More and more, companies are focusing on their mission and purpose as a way to attract positive consumer engagement, press and, hopefully, add to their bottom line. This is especially true today, with the growing consumer base of Millennials who look to companies small and large to make purpose a mainstay of their business models and marketing plans, observes Tammy Chung, Brand Strategist at Anthem.
We’re witnessing a change in how corporations are delivering against their missions and purpose statements, with a few corporations even pushing the envelope.
CVS Pharmacy gained headlines earlier this year when it announced their move to end tobacco product sales in it stores by October 2014 in an effort to truly live up to its company’s purpose: to help people on their path to better health. CVS is looking to address the widespread public health issues stemming from tobacco smoke. By being the first major retail pharmacy to make such a move, CVS received immediate widespread press and consumer engagement. On the evening of the announcement, there were over 139,000 tweets on Twitter mentioning “CVS” and more than 10,000 hash tag mentions of #CVSquits. Its actions have garnered commendation from the White House and will also likely win favor amongst its health-forward consumers. CVS believes that its decision will help the company solidify its commitment to guiding its consumers towards better health and lead the company toward growth.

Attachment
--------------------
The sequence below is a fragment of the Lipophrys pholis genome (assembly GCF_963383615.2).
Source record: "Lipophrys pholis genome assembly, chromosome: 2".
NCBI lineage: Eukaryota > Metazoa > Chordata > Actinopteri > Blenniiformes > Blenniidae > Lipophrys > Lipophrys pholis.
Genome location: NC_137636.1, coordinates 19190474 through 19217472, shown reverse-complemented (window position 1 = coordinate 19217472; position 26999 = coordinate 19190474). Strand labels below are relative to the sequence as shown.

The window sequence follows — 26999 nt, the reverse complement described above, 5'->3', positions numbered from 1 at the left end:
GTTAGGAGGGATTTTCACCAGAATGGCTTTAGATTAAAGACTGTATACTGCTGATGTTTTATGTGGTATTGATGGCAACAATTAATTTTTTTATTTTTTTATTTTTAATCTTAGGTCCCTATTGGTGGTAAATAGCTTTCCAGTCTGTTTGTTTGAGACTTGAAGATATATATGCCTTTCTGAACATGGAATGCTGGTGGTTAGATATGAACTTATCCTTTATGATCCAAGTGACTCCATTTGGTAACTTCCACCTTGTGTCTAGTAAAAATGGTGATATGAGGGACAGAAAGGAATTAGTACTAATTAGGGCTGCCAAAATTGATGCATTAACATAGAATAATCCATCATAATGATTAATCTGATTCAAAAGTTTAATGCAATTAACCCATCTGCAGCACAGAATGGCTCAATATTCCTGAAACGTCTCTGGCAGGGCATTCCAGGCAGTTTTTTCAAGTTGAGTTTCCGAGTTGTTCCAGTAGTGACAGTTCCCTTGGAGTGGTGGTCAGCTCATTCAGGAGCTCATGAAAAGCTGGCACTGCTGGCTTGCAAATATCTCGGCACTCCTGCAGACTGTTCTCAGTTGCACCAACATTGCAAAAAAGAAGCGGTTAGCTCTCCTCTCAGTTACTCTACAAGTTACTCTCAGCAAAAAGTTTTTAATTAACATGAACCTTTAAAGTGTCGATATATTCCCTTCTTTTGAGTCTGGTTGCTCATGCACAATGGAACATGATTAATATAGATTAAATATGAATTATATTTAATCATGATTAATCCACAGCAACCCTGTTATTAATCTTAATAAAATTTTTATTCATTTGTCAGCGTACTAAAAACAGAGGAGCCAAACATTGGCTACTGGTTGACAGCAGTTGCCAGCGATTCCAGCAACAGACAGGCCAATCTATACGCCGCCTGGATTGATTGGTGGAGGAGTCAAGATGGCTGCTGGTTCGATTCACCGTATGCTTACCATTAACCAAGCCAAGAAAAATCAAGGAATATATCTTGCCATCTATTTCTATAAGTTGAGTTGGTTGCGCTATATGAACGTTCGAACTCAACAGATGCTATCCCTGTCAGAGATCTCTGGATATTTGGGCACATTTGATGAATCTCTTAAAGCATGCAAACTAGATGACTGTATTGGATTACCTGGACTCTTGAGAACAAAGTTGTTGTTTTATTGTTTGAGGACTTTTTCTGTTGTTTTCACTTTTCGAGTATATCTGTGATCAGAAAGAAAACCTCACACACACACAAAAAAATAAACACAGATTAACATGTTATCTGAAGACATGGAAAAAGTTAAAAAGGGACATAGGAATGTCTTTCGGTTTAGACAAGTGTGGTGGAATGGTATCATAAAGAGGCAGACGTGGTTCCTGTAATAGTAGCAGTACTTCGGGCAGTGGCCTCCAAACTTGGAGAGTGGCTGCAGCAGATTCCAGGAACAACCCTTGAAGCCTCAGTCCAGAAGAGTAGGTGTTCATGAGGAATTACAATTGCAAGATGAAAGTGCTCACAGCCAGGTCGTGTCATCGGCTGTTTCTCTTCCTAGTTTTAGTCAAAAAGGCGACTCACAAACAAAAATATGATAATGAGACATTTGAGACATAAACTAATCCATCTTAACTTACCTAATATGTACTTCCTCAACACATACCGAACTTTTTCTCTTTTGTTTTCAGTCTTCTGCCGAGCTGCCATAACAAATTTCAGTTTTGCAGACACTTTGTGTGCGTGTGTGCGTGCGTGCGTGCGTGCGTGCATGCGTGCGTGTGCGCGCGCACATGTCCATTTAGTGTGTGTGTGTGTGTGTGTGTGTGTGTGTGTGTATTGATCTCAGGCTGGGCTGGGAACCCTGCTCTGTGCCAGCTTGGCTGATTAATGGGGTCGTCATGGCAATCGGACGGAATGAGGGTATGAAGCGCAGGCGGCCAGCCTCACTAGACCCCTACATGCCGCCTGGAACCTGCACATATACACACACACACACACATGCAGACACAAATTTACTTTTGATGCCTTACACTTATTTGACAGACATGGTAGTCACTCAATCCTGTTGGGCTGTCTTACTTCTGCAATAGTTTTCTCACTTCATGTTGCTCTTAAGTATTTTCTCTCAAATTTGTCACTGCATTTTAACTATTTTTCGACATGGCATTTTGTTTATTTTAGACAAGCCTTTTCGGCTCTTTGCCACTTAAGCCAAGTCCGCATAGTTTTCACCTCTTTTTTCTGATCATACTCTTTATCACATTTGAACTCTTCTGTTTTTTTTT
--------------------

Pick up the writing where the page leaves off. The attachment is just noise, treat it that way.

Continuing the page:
Gap Inc. was another corporation to step into the spotlight when CEO Glenn Murphy announced to the public – in the midst of the minimum wage debate in the Capitol – that he was raising the minimum wage for its U.S. employees to at least $9 an hour beginning in June this year and to $10 an hour by June 2015. The company’s cofounder believes this move is an investment in their store associates. The move will affect about 65,000 employees across all Gap brands. Ultimately, Gap hopes their investment will encourage loyalty among its employees and consumers.
What Does This Mean For Your Brand?
These companies are choosing to invest in broader public issues that align and support their company’s mission, such as public health and minimum wage. By doing this, they are accomplishing more than just garnering press attention—they are differentiating themselves by re-grounding consumers in their corporate missions and positioning their companies to be part of larger conversations important to their target audiences. They are being given the opportunity to become influencers in the broader context of consumers’ lives and connect with consumers via avenues beyond their products and services.
Marketers who are looking for an opportunity to strengthen and differentiate their brand’s presence in the marketplace, as well as reinforce their brand’s purpose with consumers may want to consider investing and supporting public issues that align closely to their mission statements. If done successfully, championing public issues that align strongly to your company’s purpose may turn your current consumers into loyalists and at the same time grab the attention of new consumers who may view your company in a new light.
For more insight on how companies of all sizes are putting their money towards their missions, download SIGHTINGS – How Big is Going Small: Growth at Odds with Positioning.